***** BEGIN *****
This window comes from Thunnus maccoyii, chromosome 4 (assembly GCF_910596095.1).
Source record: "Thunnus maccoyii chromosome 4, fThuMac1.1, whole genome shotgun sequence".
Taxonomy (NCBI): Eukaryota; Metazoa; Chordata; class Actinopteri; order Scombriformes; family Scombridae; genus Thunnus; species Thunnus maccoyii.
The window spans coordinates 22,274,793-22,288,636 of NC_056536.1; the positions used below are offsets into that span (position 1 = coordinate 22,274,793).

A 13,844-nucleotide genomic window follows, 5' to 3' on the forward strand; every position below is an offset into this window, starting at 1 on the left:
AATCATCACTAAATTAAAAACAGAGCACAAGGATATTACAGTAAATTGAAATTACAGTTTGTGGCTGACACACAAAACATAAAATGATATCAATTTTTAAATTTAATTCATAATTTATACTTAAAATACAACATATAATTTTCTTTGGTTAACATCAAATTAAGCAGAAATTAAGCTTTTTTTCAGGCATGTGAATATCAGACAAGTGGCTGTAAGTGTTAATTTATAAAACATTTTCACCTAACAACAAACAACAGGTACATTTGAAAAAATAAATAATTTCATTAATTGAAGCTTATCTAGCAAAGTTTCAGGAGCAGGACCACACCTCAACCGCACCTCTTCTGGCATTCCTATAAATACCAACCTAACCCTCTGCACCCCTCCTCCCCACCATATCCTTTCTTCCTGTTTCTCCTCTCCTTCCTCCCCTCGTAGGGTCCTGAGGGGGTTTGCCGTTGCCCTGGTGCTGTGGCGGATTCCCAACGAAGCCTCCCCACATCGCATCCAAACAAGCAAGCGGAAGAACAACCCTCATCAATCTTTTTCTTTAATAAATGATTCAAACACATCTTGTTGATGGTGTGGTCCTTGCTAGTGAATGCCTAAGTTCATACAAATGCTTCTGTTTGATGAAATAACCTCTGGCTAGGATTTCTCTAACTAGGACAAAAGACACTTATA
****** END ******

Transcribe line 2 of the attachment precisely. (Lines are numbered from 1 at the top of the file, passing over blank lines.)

Source record: "Thunnus maccoyii chromosome 4, fThuMac1.1, whole genome shotgun sequence".